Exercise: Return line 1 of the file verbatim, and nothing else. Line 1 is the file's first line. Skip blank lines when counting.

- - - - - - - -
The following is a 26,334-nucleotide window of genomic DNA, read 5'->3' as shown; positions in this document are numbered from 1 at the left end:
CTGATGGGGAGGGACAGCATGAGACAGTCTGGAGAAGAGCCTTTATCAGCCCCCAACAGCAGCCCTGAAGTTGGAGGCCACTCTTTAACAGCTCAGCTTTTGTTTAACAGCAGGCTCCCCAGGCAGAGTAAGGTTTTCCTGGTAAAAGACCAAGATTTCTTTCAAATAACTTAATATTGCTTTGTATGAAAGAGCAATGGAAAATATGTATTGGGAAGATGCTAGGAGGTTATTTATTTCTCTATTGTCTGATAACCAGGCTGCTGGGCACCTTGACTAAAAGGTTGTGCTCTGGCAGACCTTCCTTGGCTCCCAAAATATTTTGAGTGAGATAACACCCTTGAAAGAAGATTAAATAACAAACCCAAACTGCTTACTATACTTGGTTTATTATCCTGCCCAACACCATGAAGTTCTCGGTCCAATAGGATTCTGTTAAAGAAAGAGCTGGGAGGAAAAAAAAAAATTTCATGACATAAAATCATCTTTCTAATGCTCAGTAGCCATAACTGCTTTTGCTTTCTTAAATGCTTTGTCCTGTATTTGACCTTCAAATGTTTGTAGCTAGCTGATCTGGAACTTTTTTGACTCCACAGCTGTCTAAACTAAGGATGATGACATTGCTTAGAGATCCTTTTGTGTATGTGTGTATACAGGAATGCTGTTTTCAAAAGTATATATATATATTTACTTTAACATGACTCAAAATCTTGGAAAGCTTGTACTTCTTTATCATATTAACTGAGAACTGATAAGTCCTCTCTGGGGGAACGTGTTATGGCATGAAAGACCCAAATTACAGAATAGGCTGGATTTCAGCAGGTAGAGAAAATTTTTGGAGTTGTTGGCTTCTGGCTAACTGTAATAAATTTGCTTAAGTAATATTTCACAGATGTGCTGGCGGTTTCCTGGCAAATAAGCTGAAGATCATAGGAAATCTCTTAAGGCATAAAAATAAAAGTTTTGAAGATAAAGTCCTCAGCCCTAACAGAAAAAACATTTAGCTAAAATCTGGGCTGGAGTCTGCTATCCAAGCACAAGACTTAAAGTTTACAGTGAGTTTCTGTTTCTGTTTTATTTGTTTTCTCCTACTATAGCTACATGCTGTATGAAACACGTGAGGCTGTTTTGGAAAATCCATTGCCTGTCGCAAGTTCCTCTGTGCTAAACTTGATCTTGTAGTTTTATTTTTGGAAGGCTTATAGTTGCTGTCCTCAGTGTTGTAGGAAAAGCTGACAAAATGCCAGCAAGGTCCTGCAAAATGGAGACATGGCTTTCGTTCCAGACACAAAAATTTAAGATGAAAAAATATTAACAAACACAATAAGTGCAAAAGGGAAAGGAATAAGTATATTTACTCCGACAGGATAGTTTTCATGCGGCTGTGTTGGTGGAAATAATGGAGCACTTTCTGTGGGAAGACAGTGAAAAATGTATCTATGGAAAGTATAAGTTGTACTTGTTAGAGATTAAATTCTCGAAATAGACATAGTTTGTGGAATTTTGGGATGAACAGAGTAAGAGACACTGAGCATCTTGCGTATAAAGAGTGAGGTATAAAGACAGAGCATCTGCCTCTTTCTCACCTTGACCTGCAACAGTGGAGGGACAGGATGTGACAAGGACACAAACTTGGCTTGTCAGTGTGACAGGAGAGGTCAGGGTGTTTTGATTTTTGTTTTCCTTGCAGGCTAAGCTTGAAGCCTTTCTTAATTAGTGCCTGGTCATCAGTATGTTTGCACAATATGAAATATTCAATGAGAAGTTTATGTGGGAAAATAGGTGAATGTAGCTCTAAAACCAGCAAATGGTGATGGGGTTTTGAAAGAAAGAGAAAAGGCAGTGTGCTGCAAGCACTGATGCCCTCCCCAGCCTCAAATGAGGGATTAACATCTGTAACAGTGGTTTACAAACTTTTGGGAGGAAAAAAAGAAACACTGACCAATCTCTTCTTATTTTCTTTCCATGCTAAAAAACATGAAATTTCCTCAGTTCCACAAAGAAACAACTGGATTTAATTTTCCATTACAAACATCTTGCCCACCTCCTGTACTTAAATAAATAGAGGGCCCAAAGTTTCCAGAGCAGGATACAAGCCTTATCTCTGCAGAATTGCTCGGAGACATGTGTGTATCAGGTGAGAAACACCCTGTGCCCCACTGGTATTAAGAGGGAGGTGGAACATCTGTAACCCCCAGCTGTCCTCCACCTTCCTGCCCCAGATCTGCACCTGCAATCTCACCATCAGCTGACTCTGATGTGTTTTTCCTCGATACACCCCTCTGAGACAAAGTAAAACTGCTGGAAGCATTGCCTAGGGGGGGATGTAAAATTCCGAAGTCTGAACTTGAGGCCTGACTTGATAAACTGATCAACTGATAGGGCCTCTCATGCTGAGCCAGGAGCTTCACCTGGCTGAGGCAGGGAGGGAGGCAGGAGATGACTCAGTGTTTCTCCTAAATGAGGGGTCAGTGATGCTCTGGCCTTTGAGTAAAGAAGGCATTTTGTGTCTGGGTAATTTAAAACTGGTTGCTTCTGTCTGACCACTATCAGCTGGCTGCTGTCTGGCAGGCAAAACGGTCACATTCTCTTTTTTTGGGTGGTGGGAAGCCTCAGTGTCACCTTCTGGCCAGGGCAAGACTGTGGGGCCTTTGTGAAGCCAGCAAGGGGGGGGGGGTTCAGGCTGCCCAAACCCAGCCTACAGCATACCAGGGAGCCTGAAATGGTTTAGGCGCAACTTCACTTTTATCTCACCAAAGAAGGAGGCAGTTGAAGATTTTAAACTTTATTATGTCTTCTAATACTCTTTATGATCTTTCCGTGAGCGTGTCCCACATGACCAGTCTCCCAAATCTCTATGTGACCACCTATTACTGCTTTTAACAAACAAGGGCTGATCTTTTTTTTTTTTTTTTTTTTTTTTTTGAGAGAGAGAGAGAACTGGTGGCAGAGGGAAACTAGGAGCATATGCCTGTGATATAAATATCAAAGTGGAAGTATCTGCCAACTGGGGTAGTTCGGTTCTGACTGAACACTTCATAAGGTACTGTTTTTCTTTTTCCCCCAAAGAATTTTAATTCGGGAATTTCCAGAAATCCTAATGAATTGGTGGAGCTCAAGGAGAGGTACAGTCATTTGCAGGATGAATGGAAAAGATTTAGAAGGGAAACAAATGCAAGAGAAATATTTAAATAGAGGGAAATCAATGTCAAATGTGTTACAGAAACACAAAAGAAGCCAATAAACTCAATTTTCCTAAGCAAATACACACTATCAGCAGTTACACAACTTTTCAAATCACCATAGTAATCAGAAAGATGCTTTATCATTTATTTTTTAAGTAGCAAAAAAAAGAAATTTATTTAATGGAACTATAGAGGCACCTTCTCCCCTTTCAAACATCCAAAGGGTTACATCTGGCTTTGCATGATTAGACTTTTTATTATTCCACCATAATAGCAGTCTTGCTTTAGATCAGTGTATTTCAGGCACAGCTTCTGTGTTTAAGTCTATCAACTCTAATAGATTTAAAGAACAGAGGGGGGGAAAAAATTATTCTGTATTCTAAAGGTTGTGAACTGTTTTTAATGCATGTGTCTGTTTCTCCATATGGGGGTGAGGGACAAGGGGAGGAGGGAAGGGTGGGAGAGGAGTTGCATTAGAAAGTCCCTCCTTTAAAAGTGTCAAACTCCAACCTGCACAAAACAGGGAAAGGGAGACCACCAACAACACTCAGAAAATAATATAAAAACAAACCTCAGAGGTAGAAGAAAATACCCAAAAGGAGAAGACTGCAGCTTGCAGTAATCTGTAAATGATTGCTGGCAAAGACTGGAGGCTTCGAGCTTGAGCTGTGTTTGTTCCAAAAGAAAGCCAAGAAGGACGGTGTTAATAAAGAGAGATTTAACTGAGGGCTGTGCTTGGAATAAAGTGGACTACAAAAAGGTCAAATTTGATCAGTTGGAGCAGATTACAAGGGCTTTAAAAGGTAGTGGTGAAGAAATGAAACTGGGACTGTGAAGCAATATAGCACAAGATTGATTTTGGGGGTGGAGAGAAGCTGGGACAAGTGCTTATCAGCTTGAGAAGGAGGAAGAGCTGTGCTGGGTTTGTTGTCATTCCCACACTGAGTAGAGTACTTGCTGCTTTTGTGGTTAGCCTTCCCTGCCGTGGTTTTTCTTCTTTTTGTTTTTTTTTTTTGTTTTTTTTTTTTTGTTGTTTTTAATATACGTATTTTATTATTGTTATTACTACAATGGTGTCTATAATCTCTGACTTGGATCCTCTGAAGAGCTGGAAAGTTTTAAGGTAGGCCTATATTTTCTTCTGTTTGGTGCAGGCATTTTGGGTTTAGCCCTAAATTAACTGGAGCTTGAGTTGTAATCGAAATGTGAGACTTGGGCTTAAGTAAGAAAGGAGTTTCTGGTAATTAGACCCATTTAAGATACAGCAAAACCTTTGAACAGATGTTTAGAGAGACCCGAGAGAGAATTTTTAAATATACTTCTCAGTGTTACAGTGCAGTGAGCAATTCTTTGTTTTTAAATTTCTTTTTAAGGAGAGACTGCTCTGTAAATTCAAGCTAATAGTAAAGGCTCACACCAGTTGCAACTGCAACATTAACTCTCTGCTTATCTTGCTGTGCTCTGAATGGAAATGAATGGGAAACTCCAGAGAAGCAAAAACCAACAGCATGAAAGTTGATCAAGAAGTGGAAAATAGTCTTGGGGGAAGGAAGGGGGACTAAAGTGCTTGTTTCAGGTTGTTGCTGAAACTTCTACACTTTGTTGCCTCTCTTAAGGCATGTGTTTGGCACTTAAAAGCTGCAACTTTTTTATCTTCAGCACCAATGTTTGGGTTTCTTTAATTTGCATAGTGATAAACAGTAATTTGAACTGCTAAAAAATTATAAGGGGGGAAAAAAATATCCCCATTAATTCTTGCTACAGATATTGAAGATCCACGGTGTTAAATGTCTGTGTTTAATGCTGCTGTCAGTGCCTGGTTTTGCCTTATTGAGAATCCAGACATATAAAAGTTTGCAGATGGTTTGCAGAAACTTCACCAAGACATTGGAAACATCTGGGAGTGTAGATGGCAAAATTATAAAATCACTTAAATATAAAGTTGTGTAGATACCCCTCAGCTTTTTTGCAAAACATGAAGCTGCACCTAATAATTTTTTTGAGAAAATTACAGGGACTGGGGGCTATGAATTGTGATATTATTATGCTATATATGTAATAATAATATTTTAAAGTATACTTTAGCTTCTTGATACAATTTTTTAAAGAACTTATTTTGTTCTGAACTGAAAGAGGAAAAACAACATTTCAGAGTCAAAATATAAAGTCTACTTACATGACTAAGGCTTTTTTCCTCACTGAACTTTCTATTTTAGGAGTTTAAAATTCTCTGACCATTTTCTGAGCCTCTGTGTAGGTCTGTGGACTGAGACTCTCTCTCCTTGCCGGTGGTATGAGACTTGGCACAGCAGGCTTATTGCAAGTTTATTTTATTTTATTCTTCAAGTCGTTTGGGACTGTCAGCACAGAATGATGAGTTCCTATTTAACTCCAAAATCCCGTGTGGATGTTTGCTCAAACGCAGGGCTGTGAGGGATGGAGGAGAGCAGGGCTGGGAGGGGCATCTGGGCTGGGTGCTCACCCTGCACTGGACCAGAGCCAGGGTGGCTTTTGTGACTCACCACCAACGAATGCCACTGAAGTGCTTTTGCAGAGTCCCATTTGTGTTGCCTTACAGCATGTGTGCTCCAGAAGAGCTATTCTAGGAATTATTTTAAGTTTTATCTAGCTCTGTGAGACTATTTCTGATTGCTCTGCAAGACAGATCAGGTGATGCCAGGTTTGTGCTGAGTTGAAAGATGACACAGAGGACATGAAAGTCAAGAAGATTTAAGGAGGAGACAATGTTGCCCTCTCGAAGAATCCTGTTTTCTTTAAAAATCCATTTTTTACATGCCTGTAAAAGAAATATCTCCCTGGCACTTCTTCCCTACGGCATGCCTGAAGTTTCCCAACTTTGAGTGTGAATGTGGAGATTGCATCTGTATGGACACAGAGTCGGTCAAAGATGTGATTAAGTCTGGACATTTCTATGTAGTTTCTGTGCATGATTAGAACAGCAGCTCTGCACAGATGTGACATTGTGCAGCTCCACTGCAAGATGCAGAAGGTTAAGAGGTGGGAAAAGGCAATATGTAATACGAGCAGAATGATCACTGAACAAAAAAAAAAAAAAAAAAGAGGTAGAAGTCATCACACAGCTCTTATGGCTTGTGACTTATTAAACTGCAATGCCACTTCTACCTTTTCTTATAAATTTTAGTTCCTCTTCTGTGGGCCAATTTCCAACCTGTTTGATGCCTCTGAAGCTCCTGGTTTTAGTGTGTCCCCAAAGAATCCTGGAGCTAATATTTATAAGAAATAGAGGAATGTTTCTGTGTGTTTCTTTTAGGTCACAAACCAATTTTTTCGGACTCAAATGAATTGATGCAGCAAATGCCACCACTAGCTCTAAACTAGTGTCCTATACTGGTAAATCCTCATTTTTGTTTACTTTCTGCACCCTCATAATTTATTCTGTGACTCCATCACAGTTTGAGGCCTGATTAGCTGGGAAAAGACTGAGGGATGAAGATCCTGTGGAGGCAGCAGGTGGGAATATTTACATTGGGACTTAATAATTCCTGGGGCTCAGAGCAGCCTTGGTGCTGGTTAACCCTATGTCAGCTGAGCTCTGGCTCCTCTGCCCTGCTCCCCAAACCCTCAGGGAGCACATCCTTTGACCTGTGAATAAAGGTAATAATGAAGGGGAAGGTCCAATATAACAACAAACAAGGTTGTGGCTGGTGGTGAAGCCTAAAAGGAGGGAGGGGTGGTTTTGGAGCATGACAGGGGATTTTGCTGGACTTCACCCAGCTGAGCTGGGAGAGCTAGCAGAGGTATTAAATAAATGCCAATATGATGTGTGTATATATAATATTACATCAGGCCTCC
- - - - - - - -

The following is a 26,334-nucleotide window of genomic DNA, read 5'->3' as shown; positions in this document are numbered from 1 at the left end: